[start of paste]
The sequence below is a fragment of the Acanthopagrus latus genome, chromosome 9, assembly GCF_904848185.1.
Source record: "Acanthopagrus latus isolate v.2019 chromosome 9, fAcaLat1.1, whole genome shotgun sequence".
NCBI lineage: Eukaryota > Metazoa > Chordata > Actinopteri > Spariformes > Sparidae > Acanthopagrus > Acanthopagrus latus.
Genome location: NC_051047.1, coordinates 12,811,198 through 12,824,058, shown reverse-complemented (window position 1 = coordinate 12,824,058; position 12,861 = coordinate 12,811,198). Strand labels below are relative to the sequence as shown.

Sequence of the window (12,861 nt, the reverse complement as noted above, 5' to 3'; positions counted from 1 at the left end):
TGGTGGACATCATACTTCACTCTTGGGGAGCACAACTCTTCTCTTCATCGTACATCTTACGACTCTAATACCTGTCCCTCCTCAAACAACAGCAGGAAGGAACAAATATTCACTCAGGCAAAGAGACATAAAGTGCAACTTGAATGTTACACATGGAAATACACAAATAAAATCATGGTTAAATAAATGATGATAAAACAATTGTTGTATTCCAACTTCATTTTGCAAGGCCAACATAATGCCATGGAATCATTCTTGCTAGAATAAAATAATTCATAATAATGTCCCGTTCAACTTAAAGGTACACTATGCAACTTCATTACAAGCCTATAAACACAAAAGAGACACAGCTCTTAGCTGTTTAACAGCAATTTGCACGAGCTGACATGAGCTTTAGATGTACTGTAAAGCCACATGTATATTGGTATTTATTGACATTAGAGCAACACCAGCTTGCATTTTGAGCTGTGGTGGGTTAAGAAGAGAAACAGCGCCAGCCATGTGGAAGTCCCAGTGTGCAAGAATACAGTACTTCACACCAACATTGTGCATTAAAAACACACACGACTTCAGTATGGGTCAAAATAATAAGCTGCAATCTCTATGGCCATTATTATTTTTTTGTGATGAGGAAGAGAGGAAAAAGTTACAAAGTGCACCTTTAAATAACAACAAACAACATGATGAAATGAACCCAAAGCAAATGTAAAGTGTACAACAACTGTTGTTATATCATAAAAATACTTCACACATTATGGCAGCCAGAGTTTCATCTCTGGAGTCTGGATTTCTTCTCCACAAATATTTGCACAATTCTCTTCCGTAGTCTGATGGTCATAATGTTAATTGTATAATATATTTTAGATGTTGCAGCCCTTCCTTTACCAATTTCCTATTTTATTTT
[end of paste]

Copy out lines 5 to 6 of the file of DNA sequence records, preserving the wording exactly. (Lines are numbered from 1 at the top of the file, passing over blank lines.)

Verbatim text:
Sequence of the window (12,861 nt, the reverse complement as noted above, 5' to 3'; positions counted from 1 at the left end):
TGGTGGACATCATACTTCACTCTTGGGGAGCACAACTCTTCTCTTCATCGTACATCTTACGACTCTAATACCTGTCCCTCCTCAAACAACAGCAGGAAGGAACAAATATTCACTCAGGCAAAGAGACATAAAGTGCAACTTGAATGTTACACATGGAAATACACAAATAAAATCATGGTTAAATAAATGATGATAAAACAATTGTTGTATTCCAACTTCATTTTGCAAGGCCAACATAATGCCATGGAATCATTCTTGCTAGAATAAAATAATTCATAATAATGTCCCGTTCAACTTAAAGGTACACTATGCAACTTCATTACAAGCCTATAAACACAAAAGAGACACAGCTCTTAGCTGTTTAACAGCAATTTGCACGAGCTGACATGAGCTTTAGATGTACTGTAAAGCCACATGTATATTGGTATTTATTGACATTAGAGCAACACCAGCTTGCATTTTGAGCTGTGGTGGGTTAAGAAGAGAAACAGCGCCAGCCATGTGGAAGTCCCAGTGTGCAAGAATACAGTACTTCACACCAACATTGTGCATTAAAAACACACACGACTTCAGTATGGGTCAAAATAATAAGCTGCAATCTCTATGGCCATTATTATTTTTTTGTGATGAGGAAGAGAGGAAAAAGTTACAAAGTGCACCTTTAAATAACAACAAACAACATGATGAAATGAACCCAAAGCAAATGTAAAGTGTACAACAACTGTTGTTATATCATAAAAATACTTCACACATTATGGCAGCCAGAGTTTCATCTCTGGAGTCTGGATTTCTTCTCCACAAATATTTGCACAATTCTCTTCCGTAGTCTGATGGTCATAATGTTAATTGTATAATATATTTTAGATGTTGCAGCCCTTCCTTTACCAATTTCCTATTTTATTTT